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Re: Campbell's even crazier than a MANIAC? (archeopteryx climbing)



Im pretty sure this isn't true due to the exponential nature of drag forces 
relative to velocity, but rather is a good approximation for small % changes in 
weight.
The vertical descent rate, delta h, has a linear relationship with the delta 
energy, obviouslyby the factor mg.
However, to maintain the same glide, if the vertical rate doubles, the 
horizontal must double as well.
This results in 4x as much drag, with only 2x as much change in potential 
energy to make up for that drag, the aircraft will decelerate, and its glide 
will be worse(at that angle of attack).

For lower values, like 10% more weight, the glide doesn't change appreciably.

For a given angle of attack(AoA)
10% more weight needs 10% more lift, which is a factor of airspeed squared, so 
it must fly ~3.16% faster, but will have 10% more drag, as work done is 
proportional to force (over a distance), 10% more "work" is done, and it must 
use up 10% more PE, and thus sink 10% faster.
103.16/110 = .9378 -> call it 94% the previous glide for a 10% increase in 
weight.
For something getting a 20:1 glide, a 10% increase in weight only brings that 
down to about 18.76:1 for the same AoA.
This could possibly be increased by flying at a higher AoA to decrease 
parasitic drag, however this AoA will be higher than optimum AoA of the lighter 
wing loading.
As most designs don't get best glide right above stall speed, there is some 
"slop" such that a 10% increase in weight doesn't mean a sqrt(10%) increase in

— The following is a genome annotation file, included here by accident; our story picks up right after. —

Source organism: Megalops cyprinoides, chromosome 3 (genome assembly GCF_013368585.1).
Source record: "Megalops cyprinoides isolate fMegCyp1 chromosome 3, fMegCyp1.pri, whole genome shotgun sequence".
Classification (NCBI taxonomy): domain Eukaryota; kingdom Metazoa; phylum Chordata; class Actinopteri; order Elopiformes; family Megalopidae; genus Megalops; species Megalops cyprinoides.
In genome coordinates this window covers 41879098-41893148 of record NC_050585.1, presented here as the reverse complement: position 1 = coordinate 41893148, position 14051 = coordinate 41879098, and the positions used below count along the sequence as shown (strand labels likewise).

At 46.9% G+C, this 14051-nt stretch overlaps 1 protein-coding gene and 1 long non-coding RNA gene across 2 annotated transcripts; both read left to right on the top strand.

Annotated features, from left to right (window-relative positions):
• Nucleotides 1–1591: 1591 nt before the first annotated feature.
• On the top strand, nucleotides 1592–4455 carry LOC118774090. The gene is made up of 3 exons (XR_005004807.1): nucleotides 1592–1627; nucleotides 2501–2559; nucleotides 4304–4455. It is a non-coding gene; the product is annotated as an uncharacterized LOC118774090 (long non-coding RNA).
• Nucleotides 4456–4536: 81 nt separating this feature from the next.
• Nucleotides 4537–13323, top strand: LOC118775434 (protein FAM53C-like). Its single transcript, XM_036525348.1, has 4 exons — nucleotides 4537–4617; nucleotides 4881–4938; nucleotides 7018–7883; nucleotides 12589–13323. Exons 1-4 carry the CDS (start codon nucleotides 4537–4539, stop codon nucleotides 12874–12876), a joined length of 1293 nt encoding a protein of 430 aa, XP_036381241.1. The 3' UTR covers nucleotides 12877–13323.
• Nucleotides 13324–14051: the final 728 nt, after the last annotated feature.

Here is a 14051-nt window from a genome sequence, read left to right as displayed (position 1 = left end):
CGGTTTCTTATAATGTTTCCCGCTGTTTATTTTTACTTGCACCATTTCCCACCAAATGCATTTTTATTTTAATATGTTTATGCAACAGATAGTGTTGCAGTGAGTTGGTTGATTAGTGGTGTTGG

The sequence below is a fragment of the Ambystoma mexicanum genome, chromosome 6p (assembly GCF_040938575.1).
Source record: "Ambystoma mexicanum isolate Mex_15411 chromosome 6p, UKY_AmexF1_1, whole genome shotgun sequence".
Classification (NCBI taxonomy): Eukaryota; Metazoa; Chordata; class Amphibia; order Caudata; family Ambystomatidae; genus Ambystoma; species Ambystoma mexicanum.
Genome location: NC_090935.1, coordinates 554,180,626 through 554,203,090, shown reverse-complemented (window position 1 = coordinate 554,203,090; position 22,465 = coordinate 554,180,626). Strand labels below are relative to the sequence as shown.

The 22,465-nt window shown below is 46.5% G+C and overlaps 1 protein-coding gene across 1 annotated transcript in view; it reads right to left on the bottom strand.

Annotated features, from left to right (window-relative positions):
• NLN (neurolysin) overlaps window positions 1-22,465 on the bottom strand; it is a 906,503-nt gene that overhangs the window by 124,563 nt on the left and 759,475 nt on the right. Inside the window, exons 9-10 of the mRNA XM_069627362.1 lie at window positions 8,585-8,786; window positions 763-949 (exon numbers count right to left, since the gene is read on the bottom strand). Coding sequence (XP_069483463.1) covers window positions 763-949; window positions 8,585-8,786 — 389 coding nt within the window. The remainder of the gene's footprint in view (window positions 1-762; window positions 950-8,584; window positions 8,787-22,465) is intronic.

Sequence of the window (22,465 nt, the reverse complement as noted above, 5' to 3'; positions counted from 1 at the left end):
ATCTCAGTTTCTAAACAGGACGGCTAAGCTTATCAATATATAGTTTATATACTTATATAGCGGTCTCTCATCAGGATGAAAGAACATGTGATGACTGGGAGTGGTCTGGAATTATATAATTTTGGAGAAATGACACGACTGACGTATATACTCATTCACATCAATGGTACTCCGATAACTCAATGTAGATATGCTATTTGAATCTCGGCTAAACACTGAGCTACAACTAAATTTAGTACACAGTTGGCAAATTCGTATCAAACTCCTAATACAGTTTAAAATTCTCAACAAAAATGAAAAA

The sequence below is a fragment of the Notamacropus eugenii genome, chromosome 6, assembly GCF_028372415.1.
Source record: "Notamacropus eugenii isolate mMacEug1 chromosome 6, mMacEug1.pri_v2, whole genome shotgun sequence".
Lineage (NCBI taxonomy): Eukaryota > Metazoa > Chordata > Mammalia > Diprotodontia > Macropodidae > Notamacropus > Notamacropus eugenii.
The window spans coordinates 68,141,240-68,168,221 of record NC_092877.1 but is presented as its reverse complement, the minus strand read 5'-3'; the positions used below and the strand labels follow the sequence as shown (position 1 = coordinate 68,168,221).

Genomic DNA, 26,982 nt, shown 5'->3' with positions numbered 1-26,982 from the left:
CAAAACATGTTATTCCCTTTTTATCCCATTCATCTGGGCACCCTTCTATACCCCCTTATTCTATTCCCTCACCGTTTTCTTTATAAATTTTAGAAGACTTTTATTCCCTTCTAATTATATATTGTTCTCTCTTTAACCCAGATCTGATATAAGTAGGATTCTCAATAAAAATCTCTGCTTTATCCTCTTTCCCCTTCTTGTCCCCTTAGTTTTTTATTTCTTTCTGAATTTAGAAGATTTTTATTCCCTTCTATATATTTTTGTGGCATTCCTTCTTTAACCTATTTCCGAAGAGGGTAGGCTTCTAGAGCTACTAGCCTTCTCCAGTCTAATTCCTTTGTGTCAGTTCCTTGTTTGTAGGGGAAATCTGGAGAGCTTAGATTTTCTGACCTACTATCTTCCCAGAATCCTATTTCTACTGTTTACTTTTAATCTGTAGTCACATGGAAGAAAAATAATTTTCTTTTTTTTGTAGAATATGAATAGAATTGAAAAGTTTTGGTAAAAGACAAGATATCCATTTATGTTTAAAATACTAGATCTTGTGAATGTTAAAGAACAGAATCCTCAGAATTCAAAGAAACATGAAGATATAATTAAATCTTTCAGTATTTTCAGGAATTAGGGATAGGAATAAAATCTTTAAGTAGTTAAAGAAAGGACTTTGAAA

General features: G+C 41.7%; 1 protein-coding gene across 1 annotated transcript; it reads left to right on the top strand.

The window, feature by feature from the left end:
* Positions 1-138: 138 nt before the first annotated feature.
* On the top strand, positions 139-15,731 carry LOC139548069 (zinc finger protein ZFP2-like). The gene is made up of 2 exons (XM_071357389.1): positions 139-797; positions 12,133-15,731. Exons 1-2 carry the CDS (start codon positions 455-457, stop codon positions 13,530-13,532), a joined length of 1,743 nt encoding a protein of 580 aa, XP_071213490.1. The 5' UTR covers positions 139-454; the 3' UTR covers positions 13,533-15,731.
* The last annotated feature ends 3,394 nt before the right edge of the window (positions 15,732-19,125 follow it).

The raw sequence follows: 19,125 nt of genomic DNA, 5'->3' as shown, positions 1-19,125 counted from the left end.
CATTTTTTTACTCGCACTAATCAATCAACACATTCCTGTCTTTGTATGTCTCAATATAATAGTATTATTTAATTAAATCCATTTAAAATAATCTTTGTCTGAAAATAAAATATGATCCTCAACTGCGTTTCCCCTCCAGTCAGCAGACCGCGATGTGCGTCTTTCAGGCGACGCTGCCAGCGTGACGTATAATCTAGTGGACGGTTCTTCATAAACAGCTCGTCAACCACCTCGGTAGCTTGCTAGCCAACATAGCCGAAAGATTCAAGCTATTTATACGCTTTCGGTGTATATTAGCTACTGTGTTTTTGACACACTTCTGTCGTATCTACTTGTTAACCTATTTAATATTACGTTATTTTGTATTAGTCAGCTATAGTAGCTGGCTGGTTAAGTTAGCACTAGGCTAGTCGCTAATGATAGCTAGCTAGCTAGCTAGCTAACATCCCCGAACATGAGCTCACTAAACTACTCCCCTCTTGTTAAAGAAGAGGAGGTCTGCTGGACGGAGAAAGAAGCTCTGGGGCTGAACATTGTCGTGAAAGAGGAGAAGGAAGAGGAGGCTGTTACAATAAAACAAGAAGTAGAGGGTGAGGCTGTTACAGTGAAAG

best glide speed(with an accompanying 10% increase in descent rate).
Still, glide is reduced somewhat


--- On Tue, 9/30/08, jrc <jrccea@bellsouth.net> wrote:

> From: jrc <jrccea@bellsouth.net>
> Subject: Re: Campbell's even crazier than a MANIAC? (archeopteryx climbing)
> To: erikboehm07@yahoo.com
> Cc: dinosaur@usc.edu
> Date: Tuesday, September 30, 2008, 8:38 AM
> That energy can also come from atmospheric shears as well as
> from delta h. 
> As an aside, one of the interesting things about gliding
> flight is that 
> glide angle and glide range are not decreased with
> increasing weight.  For a 
> given planform, increasing the weight increases both the
> sink rate and the 
> airspeed by exactly the same amount, so the glide angle and
> range remains 
> unchanged.
> JimC
> 
> ----- Original Message ----- 
> From: "Erik Boehm" <erikboehm07@yahoo.com>
> To: "DML" <dinosaur@usc.edu>;
> <david.marjanovic@gmx.at>
> Sent: Monday, September 29, 2008 10:40 AM
> Subject: Re: Campbell's even crazier than a MANIAC?
> (archeopteryx climbing)
> 
> 
> > More generally regarding powered flyers and gliding
> .... if their minimum 
> > energy output to maintain level powered flight is X
> watts, then when it is 
> > not powering its flight(flapping, a propellor, etc),
> those X watts are 
> > coming from a change in potential energy, ie delta h
> (height in: PE = 
> > mgh).
> > The more energy intensive the flying must be, the
> faster it will sink 
> > while gliding, but it can still glide.